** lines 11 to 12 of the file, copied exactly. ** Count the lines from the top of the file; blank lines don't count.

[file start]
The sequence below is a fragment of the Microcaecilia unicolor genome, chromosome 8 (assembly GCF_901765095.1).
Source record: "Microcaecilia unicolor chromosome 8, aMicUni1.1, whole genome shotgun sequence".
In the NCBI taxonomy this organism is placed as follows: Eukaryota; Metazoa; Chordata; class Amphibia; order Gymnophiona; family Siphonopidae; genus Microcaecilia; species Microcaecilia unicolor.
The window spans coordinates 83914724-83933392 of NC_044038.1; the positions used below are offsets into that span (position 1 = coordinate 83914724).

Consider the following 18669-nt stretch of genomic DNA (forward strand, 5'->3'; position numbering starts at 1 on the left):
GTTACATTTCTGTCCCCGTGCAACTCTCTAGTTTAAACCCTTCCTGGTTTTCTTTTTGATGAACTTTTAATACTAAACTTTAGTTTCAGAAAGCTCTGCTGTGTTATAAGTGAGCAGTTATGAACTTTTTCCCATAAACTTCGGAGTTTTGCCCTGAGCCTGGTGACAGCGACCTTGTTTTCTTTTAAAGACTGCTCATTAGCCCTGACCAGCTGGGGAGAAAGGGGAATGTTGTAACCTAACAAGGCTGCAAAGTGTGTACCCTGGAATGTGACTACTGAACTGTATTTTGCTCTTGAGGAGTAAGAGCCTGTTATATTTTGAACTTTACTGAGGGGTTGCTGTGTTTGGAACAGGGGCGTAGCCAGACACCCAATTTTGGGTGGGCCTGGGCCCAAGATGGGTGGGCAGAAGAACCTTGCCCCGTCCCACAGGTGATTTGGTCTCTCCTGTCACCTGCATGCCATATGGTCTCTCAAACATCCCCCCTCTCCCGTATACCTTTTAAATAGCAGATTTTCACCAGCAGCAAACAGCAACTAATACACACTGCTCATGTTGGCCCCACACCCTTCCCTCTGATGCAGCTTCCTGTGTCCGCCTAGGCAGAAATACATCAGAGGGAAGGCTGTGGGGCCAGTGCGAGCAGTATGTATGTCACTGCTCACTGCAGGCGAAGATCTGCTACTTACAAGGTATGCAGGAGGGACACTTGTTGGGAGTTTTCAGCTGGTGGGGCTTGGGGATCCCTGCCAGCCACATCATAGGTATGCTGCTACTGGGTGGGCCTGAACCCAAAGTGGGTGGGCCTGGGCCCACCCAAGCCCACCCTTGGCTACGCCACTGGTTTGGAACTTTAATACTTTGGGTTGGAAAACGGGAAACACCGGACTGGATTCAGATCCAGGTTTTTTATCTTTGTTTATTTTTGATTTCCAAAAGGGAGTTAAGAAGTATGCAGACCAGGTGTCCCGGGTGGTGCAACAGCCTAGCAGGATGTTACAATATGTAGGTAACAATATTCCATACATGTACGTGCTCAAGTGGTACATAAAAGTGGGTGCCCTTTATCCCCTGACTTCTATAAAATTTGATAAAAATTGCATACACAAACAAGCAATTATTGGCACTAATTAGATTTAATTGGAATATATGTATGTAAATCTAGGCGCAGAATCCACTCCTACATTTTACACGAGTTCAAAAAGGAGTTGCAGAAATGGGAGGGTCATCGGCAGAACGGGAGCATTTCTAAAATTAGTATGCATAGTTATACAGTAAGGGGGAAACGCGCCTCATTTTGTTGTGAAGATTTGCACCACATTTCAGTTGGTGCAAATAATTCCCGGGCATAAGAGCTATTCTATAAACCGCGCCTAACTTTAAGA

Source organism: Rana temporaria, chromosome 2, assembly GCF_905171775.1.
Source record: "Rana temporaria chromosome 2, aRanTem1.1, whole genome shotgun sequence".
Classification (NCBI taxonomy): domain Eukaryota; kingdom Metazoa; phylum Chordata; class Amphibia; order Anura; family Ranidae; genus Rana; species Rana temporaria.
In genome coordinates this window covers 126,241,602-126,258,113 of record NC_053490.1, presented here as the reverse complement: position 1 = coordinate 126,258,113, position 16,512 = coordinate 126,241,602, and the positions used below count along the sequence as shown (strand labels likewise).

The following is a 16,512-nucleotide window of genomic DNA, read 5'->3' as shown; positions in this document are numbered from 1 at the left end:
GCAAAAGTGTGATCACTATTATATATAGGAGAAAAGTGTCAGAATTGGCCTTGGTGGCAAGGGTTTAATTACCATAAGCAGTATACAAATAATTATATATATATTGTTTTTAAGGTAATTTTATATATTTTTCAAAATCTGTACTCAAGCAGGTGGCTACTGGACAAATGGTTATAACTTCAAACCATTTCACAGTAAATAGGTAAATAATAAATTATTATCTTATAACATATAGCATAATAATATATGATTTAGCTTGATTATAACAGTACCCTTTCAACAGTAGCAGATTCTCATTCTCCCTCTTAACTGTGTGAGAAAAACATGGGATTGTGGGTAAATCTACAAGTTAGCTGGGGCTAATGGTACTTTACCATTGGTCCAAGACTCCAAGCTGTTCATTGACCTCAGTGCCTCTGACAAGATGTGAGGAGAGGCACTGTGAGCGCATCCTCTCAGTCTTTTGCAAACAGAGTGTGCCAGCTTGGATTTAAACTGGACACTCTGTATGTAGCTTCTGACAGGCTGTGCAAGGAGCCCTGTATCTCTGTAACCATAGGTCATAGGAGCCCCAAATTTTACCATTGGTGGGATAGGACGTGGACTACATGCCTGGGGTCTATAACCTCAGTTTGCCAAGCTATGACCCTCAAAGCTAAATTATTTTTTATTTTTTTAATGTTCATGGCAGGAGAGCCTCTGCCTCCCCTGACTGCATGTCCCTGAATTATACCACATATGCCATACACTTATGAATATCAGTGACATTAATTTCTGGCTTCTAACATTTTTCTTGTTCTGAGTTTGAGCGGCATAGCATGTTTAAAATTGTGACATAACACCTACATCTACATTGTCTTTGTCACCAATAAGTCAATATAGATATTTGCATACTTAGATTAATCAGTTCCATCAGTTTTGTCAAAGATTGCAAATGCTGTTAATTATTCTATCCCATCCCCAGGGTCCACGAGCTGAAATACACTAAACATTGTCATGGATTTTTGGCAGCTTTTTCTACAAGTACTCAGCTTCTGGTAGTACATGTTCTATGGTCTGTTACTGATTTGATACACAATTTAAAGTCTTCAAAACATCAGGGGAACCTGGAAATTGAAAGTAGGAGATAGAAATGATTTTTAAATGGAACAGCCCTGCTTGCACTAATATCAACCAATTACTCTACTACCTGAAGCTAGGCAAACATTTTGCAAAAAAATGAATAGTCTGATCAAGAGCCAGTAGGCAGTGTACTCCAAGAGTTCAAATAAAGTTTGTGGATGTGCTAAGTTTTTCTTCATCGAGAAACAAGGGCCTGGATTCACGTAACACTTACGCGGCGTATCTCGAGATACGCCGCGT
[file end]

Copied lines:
The following is a 16,512-nucleotide window of genomic DNA, read 5'->3' as shown; positions in this document are numbered from 1 at the left end:
GCAAAAGTGTGATCACTATTATATATAGGAGAAAAGTGTCAGAATTGGCCTTGGTGGCAAGGGTTTAATTACCATAAGCAGTATACAAATAATTATATATATATTGTTTTTAAGGTAATTTTATATATTTTTCAAAATCTGTACTCAAGCAGGTGGCTACTGGACAAATGGTTATAACTTCAAACCATTTCACAGTAAATAGGTAAATAATAAATTATTATCTTATAACATATAGCATAATAATATATGATTTAGCTTGATTATAACAGTACCCTTTCAACAGTAGCAGATTCTCATTCTCCCTCTTAACTGTGTGAGAAAAACATGGGATTGTGGGTAAATCTACAAGTTAGCTGGGGCTAATGGTACTTTACCATTGGTCCAAGACTCCAAGCTGTTCATTGACCTCAGTGCCTCTGACAAGATGTGAGGAGAGGCACTGTGAGCGCATCCTCTCAGTCTTTTGCAAACAGAGTGTGCCAGCTTGGATTTAAACTGGACACTCTGTATGTAGCTTCTGACAGGCTGTGCAAGGAGCCCTGTATCTCTGTAACCATAGGTCATAGGAGCCCCAAATTTTACCATTGGTGGGATAGGACGTGGACTACATGCCTGGGGTCTATAACCTCAGTTTGCCAAGCTATGACCCTCAAAGCTAAATTATTTTTTATTTTTTTAATGTTCATGGCAGGAGAGCCTCTGCCTCCCCTGACTGCATGTCCCTGAATTATACCACATATGCCATACACTTATGAATATCAGTGACATTAATTTCTGGCTTCTAACATTTTTCTTGTTCTGAGTTTGAGCGGCATAGCATGTTTAAAATTGTGACATAACACCTACATCTACATTGTCTTTGTCACCAATAAGTCAATATAGATATTTGCATACTTAGATTAATCAGTTCCATCAGTTTTGTCAAAGATTGCAAATGCTGTTAATTATTCTATCCCATCCCCAGGGTCCACGAGCTGAAATACACTAAACATTGTCATGGATTTTTGGCAGCTTTTTCTACAAGTACTCAGCTTCTGGTAGTACATGTTCTATGGTCTGTTACTGATTTGATACACAATTTAAAGTCTTCAAAACATCAGGGGAACCTGGAAATTGAAAGTAGGAGATAGAAATGATTTTTAAATGGAACAGCCCTGCTTGCACTAATATCAACCAATTACTCTACTACCTGAAGCTAGGCAAACATTTTGCAAAAAAATGAATAGTCTGATCAAGAGCCAGTAGGCAGTGTACTCCAAGAGTTCAAATAAAGTTTGTGGATGTGCTAAGTTTTTCTTCATCGAGAAACAAGGGCCTGGATTCACGTAACACTTACGCGGCGTATCTCGAGATACGCCGCGT